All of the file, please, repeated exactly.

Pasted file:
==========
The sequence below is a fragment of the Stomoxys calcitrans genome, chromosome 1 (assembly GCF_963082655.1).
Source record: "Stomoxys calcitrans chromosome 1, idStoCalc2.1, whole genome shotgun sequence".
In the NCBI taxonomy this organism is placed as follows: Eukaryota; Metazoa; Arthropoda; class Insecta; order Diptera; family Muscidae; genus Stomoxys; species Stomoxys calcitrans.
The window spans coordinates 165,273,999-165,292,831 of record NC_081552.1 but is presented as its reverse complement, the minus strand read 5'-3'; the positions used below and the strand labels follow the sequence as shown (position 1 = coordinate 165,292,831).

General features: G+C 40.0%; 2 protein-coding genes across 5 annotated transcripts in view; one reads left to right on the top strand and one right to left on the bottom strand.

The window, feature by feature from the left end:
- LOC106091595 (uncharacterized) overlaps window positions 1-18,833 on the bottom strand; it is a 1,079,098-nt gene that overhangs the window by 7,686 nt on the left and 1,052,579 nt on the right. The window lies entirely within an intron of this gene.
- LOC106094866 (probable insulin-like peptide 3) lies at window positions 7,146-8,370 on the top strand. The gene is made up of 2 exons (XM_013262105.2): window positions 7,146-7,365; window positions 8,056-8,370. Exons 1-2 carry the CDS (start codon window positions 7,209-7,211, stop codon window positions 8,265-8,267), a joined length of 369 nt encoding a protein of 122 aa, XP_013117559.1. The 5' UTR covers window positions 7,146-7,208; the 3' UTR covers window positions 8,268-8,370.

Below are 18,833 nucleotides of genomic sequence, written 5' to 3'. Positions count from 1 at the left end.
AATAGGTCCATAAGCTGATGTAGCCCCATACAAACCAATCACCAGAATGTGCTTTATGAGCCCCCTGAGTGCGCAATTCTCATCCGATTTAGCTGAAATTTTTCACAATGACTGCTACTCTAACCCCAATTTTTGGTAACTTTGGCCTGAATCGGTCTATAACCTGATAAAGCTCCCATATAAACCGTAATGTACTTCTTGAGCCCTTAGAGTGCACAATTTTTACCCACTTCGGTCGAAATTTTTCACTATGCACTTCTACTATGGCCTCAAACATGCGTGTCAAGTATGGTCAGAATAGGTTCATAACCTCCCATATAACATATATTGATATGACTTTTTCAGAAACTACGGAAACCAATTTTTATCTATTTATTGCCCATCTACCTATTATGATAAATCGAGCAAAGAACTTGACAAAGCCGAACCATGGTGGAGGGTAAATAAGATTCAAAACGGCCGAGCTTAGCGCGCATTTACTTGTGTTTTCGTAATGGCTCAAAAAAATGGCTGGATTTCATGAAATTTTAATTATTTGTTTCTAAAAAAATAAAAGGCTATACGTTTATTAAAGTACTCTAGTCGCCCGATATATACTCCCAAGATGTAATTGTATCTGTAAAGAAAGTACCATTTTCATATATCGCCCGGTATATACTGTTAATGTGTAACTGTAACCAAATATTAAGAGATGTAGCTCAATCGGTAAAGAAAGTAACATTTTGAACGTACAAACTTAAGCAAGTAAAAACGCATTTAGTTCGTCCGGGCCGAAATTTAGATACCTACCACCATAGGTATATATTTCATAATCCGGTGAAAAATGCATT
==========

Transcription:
The sequence below is a fragment of the Stomoxys calcitrans genome, chromosome 1 (assembly GCF_963082655.1).
Source record: "Stomoxys calcitrans chromosome 1, idStoCalc2.1, whole genome shotgun sequence".
In the NCBI taxonomy this organism is placed as follows: Eukaryota; Metazoa; Arthropoda; class Insecta; order Diptera; family Muscidae; genus Stomoxys; species Stomoxys calcitrans.
The window spans coordinates 165,273,999-165,292,831 of record NC_081552.1 but is presented as its reverse complement, the minus strand read 5'-3'; the positions used below and the strand labels follow the sequence as shown (position 1 = coordinate 165,292,831).

General features: G+C 40.0%; 2 protein-coding genes across 5 annotated transcripts in view; one reads left to right on the top strand and one right to left on the bottom strand.

The window, feature by feature from the left end:
- LOC106091595 (uncharacterized) overlaps window positions 1-18,833 on the bottom strand; it is a 1,079,098-nt gene that overhangs the window by 7,686 nt on the left and 1,052,579 nt on the right. The window lies entirely within an intron of this gene.
- LOC106094866 (probable insulin-like peptide 3) lies at window positions 7,146-8,370 on the top strand. The gene is made up of 2 exons (XM_013262105.2): window positions 7,146-7,365; window positions 8,056-8,370. Exons 1-2 carry the CDS (start codon window positions 7,209-7,211, stop codon window positions 8,265-8,267), a joined length of 369 nt encoding a protein of 122 aa, XP_013117559.1. The 5' UTR covers window positions 7,146-7,208; the 3' UTR covers window positions 8,268-8,370.

Below are 18,833 nucleotides of genomic sequence, written 5' to 3'. Positions count from 1 at the left end.
AATAGGTCCATAAGCTGATGTAGCCCCATACAAACCAATCACCAGAATGTGCTTTATGAGCCCCCTGAGTGCGCAATTCTCATCCGATTTAGCTGAAATTTTTCACAATGACTGCTACTCTAACCCCAATTTTTGGTAACTTTGGCCTGAATCGGTCTATAACCTGATAAAGCTCCCATATAAACCGTAATGTACTTCTTGAGCCCTTAGAGTGCACAATTTTTACCCACTTCGGTCGAAATTTTTCACTATGCACTTCTACTATGGCCTCAAACATGCGTGTCAAGTATGGTCAGAATAGGTTCATAACCTCCCATATAACATATATTGATATGACTTTTTCAGAAACTACGGAAACCAATTTTTATCTATTTATTGCCCATCTACCTATTATGATAAATCGAGCAAAGAACTTGACAAAGCCGAACCATGGTGGAGGGTAAATAAGATTCAAAACGGCCGAGCTTAGCGCGCATTTACTTGTGTTTTCGTAATGGCTCAAAAAAATGGCTGGATTTCATGAAATTTTAATTATTTGTTTCTAAAAAAATAAAAGGCTATACGTTTATTAAAGTACTCTAGTCGCCCGATATATACTCCCAAGATGTAATTGTATCTGTAAAGAAAGTACCATTTTCATATATCGCCCGGTATATACTGTTAATGTGTAACTGTAACCAAATATTAAGAGATGTAGCTCAATCGGTAAAGAAAGTAACATTTTGAACGTACAAACTTAAGCAAGTAAAAACGCATTTAGTTCGTCCGGGCCGAAATTTAGATACCTACCACCATAGGTATATATTTCATAATCCGGTGAAAAATGCATT